Donald Judd (1928-1994)
Donald Judd (1928-1994)

Untitled (84-19)

Donald Judd (1928-1994)
Untitled (84-19)
stamped with the artist's signature, number and date 'DONALD JUDD 84-19 LEHNI AG, SWITZERLAND' (on the reverse)
pulver on aluminium
11 7/8 x 70 7/8 x 11 7/8in. (30 x 180 x 30cm.)
Executed in 1984
Galleria Lia Rumma, Naples.
Private Collection, Brussels.
Anon. sale, Christie's London, 25 May 1995, lot 142.
Acquired at the above sale by the present owner.
Naples, Galeria Lia Rumma, Donald Judd, 1985.

Brought to you by

Alice de Roquemaurel
Alice de Roquemaurel

Lot Essay

Please note this work has been requested for the forthcoming exhibition Donald Judd - The Multicolored Works that will take place at The Pulitzer Foundation for the Arts in St. Louis, Missouri from 10 May 2013 - 4 January 2014

'Material, space, and color are the main aspects of visual art. Everyone knows that there is material that can be picked up and sold, but no one sees space and color. Two of the main aspects of art are invisible; the basic nature of art is invisible. The integration of visual art is not seen' (D. Judd, quoted by D. Elger (Ed.), Donald Judd. Colorist, exh. cat., Ostfildern-Ruit, 2000, unpaged).

'Take a simple form, say a box - and it does have an order, but it's not so ordered that that's the dominant quality. The more parts a thing has, the more important order becomes, and finally it becomes more important than anything else' (D. Judd, quoted in B. Glaser, 'Dan Flavin, Donald Judd, Frank Stella: New Nihilism or New Art?,' J. Meyer (ed.), Minimalism, London 2000, p. 199).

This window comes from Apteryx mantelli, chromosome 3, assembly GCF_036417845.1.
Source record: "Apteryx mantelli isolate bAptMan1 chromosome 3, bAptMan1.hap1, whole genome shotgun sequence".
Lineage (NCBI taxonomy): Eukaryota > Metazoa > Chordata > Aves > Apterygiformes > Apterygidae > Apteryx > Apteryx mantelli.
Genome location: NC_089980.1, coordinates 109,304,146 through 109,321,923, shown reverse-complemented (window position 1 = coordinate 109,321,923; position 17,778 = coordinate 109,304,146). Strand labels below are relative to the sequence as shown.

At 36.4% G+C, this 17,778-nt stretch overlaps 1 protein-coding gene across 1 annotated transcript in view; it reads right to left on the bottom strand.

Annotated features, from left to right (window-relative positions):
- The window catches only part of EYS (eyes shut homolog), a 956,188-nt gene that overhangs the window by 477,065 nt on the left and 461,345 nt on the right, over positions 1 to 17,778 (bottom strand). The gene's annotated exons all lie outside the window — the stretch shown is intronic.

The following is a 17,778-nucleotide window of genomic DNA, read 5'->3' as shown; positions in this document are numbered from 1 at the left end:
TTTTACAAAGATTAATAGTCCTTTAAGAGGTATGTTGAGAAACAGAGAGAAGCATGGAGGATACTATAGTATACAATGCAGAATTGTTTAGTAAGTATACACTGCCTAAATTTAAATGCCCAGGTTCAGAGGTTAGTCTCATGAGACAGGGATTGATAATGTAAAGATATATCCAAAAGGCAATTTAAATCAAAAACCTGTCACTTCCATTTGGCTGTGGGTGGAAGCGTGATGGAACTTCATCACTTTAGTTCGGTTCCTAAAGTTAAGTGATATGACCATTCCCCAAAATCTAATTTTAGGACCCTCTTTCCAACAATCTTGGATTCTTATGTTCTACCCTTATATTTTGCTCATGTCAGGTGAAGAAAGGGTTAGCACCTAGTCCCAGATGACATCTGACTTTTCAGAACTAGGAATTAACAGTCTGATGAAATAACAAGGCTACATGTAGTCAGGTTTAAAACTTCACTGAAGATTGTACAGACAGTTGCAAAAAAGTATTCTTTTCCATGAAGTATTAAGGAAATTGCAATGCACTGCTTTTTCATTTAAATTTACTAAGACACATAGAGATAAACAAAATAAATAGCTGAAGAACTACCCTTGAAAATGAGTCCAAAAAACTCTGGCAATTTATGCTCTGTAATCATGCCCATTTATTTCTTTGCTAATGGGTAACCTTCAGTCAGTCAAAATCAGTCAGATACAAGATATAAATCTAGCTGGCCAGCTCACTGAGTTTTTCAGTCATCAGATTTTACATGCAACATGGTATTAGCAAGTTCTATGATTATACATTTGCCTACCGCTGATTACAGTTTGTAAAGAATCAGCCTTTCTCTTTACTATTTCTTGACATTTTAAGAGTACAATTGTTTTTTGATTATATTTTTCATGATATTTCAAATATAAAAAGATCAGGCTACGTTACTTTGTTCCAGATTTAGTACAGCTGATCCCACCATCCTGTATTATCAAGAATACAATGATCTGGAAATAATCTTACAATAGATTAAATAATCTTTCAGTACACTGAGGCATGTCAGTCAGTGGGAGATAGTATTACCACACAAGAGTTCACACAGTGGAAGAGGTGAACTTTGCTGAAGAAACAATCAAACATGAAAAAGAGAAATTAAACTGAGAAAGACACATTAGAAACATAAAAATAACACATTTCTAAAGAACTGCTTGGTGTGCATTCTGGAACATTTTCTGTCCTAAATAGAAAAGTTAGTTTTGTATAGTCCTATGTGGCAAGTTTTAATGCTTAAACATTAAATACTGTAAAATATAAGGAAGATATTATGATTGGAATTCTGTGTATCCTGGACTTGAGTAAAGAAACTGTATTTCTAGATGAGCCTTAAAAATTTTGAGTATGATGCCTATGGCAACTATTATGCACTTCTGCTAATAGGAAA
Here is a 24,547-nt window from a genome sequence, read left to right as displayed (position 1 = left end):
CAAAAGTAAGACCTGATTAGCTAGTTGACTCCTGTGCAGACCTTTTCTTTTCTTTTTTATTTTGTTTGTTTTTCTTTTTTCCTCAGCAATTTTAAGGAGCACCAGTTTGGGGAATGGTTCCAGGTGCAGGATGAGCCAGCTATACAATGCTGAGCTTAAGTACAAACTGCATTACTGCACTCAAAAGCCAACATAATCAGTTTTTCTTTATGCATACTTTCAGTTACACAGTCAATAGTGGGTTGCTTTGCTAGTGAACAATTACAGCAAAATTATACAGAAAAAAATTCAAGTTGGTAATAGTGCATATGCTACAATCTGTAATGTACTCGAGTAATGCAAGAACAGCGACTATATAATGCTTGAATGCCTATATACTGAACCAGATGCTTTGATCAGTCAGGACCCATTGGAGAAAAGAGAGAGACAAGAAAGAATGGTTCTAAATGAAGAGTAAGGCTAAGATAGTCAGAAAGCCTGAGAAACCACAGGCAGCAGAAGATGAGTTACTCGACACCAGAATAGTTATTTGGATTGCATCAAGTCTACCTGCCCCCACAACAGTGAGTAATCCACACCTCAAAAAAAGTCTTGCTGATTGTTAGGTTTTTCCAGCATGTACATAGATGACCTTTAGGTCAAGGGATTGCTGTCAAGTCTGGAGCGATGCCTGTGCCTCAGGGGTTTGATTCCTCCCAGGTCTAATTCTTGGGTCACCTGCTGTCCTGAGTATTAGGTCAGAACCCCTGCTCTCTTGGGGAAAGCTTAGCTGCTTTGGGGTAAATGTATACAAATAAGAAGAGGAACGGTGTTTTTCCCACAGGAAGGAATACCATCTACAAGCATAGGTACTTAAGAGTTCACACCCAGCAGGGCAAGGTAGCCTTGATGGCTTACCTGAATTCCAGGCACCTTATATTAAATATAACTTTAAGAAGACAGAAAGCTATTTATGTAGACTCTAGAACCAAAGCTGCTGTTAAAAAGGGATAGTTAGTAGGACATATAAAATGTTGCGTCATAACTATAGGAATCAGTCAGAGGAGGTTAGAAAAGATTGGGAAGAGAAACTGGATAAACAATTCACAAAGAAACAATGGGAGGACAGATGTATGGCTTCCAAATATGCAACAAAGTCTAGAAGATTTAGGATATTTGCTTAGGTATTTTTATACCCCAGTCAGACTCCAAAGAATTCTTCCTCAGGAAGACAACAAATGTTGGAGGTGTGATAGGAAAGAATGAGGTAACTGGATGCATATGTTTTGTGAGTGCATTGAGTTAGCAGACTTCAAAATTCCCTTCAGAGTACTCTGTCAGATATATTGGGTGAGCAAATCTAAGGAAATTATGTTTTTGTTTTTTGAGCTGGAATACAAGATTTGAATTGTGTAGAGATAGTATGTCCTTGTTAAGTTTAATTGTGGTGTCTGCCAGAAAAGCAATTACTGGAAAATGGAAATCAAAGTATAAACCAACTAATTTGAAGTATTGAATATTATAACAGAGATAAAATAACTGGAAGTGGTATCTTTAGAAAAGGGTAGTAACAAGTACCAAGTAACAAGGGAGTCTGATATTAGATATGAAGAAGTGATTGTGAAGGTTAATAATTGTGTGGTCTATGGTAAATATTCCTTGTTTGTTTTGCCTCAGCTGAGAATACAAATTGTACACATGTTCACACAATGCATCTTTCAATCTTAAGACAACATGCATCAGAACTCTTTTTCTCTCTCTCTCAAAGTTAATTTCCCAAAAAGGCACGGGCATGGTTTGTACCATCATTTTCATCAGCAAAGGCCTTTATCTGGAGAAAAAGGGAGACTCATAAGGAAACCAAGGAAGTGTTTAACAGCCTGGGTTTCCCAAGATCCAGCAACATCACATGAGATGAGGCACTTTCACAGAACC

Vividly coloured and extending nearly two metres in length, Untitled (84-19) is one of the earliest and most commanding of Donald Judd's chromatic wall pieces. Executed in 1984, Untitled (84-19) is an elegant embodiment of the artist's self-proclaimed ambition to fully unify the three main elements of art-material, colour and space. Boldly extending from the wall, the richly toned hues of crimson red, raspberry, canary yellow and rich earthen browns radiate and reverberate, humming with an optical energy. Representing a conceptual and aesthetic departure from the works created prior to 1984 where Judd's use of colour had been restricted to the inherent colours of the raw industrial materials that he had used in his iconic metal and Plexiglas pieces, in Untitled (84-19), we see a marked progression from this trajectory. With Judd's introduction of a multiplicity of tonal values into his structures, he began to explore both the physical and aesthetic properties of different colour combinations. In both the work's physical form and vibrant chromatic intensity, the saturated hues exemplify these distinctive sculptural explorations that Judd was engaged in and contributes to the arresting physical presence of Untitled (84-19).

Embodying the reductive purity of Judd's intellectual practice, Judd selected colours with reverential care and attention, methodically choosing and placing them in harmonious or opposing pairs depending on their tonal value. Judd realised the progressions in two distinct patterns: either leaving them in the original configuration, as he has done in the case of Untitled (84-19), or rotating them around their original axis in a pattern repeated throughout the composition to reveal a new placement perspective. The progression of metallic boxes open themselves up to the viewer, revealing their interiority. As such Judd produces an all-round sculpture, one in which all aspects are presented as being equal and destroying the frontal primacy of traditional wallbased art, such as painting.